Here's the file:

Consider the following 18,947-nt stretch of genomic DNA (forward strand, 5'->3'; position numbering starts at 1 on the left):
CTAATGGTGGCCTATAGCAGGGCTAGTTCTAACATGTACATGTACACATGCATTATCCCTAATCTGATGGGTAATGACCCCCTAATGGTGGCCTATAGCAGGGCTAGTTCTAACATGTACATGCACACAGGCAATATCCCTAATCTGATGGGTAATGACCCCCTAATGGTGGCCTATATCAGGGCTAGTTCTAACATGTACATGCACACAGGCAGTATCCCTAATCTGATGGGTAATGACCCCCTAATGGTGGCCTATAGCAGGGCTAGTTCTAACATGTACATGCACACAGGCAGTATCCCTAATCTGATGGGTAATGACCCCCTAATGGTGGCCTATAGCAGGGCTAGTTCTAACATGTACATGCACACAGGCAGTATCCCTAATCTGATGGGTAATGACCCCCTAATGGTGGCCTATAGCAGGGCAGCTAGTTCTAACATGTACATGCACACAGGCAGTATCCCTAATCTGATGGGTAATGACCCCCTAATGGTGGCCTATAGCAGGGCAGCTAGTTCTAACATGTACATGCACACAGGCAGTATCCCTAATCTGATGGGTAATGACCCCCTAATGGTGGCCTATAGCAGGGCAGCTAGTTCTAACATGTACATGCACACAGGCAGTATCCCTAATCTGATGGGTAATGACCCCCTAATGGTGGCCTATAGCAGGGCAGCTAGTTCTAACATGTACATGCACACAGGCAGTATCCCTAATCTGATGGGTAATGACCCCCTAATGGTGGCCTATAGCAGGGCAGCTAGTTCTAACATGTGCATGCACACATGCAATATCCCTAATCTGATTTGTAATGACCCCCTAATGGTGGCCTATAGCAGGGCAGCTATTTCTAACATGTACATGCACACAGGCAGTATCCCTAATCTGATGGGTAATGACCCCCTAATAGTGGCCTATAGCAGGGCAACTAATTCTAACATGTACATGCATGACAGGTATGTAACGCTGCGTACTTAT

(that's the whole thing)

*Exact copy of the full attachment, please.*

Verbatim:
Consider the following 18,947-nt stretch of genomic DNA (forward strand, 5'->3'; position numbering starts at 1 on the left):
CTAATGGTGGCCTATAGCAGGGCTAGTTCTAACATGTACATGTACACATGCATTATCCCTAATCTGATGGGTAATGACCCCCTAATGGTGGCCTATAGCAGGGCTAGTTCTAACATGTACATGCACACAGGCAATATCCCTAATCTGATGGGTAATGACCCCCTAATGGTGGCCTATATCAGGGCTAGTTCTAACATGTACATGCACACAGGCAGTATCCCTAATCTGATGGGTAATGACCCCCTAATGGTGGCCTATAGCAGGGCTAGTTCTAACATGTACATGCACACAGGCAGTATCCCTAATCTGATGGGTAATGACCCCCTAATGGTGGCCTATAGCAGGGCTAGTTCTAACATGTACATGCACACAGGCAGTATCCCTAATCTGATGGGTAATGACCCCCTAATGGTGGCCTATAGCAGGGCAGCTAGTTCTAACATGTACATGCACACAGGCAGTATCCCTAATCTGATGGGTAATGACCCCCTAATGGTGGCCTATAGCAGGGCAGCTAGTTCTAACATGTACATGCACACAGGCAGTATCCCTAATCTGATGGGTAATGACCCCCTAATGGTGGCCTATAGCAGGGCAGCTAGTTCTAACATGTACATGCACACAGGCAGTATCCCTAATCTGATGGGTAATGACCCCCTAATGGTGGCCTATAGCAGGGCAGCTAGTTCTAACATGTACATGCACACAGGCAGTATCCCTAATCTGATGGGTAATGACCCCCTAATGGTGGCCTATAGCAGGGCAGCTAGTTCTAACATGTGCATGCACACATGCAATATCCCTAATCTGATTTGTAATGACCCCCTAATGGTGGCCTATAGCAGGGCAGCTATTTCTAACATGTACATGCACACAGGCAGTATCCCTAATCTGATGGGTAATGACCCCCTAATAGTGGCCTATAGCAGGGCAACTAATTCTAACATGTACATGCATGACAGGTATGTAACGCTGCGTACTTAT